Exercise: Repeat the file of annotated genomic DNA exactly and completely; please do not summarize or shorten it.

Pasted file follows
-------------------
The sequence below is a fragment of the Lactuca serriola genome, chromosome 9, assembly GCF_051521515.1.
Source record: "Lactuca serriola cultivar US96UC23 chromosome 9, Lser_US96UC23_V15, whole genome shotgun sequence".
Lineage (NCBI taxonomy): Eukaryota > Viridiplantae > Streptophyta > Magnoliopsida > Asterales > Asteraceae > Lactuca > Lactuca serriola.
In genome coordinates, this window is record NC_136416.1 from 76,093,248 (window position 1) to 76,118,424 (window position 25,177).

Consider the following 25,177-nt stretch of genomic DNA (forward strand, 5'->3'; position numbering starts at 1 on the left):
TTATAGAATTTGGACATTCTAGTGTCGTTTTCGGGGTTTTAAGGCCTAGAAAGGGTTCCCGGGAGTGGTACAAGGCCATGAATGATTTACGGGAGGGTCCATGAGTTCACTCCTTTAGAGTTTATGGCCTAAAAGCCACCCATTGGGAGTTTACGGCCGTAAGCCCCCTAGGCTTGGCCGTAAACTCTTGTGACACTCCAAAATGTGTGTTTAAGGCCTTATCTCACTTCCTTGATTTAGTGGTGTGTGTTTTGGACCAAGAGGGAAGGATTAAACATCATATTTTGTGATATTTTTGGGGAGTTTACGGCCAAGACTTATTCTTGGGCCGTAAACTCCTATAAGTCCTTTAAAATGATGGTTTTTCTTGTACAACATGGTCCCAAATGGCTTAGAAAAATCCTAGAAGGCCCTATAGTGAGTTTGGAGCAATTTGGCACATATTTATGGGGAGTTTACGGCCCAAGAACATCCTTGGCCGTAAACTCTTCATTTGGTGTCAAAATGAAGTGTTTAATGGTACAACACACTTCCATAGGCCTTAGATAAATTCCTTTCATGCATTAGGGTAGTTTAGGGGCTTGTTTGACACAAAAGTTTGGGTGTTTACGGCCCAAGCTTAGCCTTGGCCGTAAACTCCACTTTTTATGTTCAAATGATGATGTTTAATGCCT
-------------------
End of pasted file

The sequence below is a fragment of the Lactuca serriola genome, chromosome 9, assembly GCF_051521515.1.
Source record: "Lactuca serriola cultivar US96UC23 chromosome 9, Lser_US96UC23_V15, whole genome shotgun sequence".
Lineage (NCBI taxonomy): Eukaryota > Viridiplantae > Streptophyta > Magnoliopsida > Asterales > Asteraceae > Lactuca > Lactuca serriola.
In genome coordinates, this window is record NC_136416.1 from 76,093,248 (window position 1) to 76,118,424 (window position 25,177).

Consider the following 25,177-nt stretch of genomic DNA (forward strand, 5'->3'; position numbering starts at 1 on the left):
TTATAGAATTTGGACATTCTAGTGTCGTTTTCGGGGTTTTAAGGCCTAGAAAGGGTTCCCGGGAGTGGTACAAGGCCATGAATGATTTACGGGAGGGTCCATGAGTTCACTCCTTTAGAGTTTATGGCCTAAAAGCCACCCATTGGGAGTTTACGGCCGTAAGCCCCCTAGGCTTGGCCGTAAACTCTTGTGACACTCCAAAATGTGTGTTTAAGGCCTTATCTCACTTCCTTGATTTAGTGGTGTGTGTTTTGGACCAAGAGGGAAGGATTAAACATCATATTTTGTGATATTTTTGGGGAGTTTACGGCCAAGACTTATTCTTGGGCCGTAAACTCCTATAAGTCCTTTAAAATGATGGTTTTTCTTGTACAACATGGTCCCAAATGGCTTAGAAAAATCCTAGAAGGCCCTATAGTGAGTTTGGAGCAATTTGGCACATATTTATGGGGAGTTTACGGCCCAAGAACATCCTTGGCCGTAAACTCTTCATTTGGTGTCAAAATGAAGTGTTTAATGGTACAACACACTTCCATAGGCCTTAGATAAATTCCTTTCATGCATTAGGGTAGTTTAGGGGCTTGTTTGACACAAAAGTTTGGGTGTTTACGGCCCAAGCTTAGCCTTGGCCGTAAACTCCACTTTTTATGTTCAAATGATGATGTTTAATGCCT